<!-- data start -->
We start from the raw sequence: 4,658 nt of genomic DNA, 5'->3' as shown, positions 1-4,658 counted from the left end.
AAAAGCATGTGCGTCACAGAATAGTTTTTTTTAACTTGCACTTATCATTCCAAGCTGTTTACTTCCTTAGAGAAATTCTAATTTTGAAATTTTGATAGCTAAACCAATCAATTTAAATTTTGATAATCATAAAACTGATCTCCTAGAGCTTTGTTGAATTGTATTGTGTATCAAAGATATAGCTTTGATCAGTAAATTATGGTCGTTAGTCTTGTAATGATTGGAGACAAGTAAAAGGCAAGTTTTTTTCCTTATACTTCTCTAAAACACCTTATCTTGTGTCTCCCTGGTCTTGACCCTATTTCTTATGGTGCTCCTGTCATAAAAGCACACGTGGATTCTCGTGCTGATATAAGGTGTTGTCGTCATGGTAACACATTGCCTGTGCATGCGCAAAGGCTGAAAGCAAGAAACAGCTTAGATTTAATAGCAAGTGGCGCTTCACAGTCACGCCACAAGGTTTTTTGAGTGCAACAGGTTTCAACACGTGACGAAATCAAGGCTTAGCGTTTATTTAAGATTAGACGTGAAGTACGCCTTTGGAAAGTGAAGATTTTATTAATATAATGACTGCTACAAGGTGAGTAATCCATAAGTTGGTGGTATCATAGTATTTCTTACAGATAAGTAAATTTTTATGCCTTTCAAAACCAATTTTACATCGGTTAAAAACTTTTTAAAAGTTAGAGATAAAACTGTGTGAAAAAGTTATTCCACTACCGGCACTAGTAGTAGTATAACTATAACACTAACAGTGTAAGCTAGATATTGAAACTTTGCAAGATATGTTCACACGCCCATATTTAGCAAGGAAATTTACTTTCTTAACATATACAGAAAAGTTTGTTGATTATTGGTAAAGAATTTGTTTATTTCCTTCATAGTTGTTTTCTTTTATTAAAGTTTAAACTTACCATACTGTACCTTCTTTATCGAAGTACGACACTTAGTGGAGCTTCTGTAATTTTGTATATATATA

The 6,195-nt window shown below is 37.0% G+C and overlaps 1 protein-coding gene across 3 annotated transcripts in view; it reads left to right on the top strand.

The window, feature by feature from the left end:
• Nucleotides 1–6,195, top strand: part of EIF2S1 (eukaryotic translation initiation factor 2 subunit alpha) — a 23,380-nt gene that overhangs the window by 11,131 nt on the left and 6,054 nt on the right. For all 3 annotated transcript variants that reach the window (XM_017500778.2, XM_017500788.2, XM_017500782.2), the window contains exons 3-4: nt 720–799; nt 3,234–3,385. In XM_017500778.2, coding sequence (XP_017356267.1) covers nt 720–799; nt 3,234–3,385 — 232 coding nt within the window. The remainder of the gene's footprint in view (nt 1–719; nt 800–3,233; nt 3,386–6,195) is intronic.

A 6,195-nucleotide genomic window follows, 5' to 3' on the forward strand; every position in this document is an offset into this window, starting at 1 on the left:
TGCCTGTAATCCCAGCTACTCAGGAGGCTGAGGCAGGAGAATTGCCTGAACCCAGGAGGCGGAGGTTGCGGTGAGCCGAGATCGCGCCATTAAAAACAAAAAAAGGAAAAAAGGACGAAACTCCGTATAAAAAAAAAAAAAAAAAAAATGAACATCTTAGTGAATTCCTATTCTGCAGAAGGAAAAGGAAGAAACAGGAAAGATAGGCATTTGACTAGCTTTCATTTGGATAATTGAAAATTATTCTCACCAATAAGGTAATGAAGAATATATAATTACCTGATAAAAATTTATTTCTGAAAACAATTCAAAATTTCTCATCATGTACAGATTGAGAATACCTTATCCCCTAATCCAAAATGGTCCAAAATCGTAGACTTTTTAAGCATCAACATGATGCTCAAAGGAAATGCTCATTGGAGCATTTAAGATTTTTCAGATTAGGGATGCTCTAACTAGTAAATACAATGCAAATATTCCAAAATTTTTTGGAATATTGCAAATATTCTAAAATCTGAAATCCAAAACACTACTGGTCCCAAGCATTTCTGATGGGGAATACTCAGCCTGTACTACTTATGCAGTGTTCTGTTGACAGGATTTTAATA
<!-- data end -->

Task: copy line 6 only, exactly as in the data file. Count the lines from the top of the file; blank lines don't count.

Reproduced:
A 6,195-nucleotide genomic window follows, 5' to 3' on the forward strand; every position in this document is an offset into this window, starting at 1 on the left: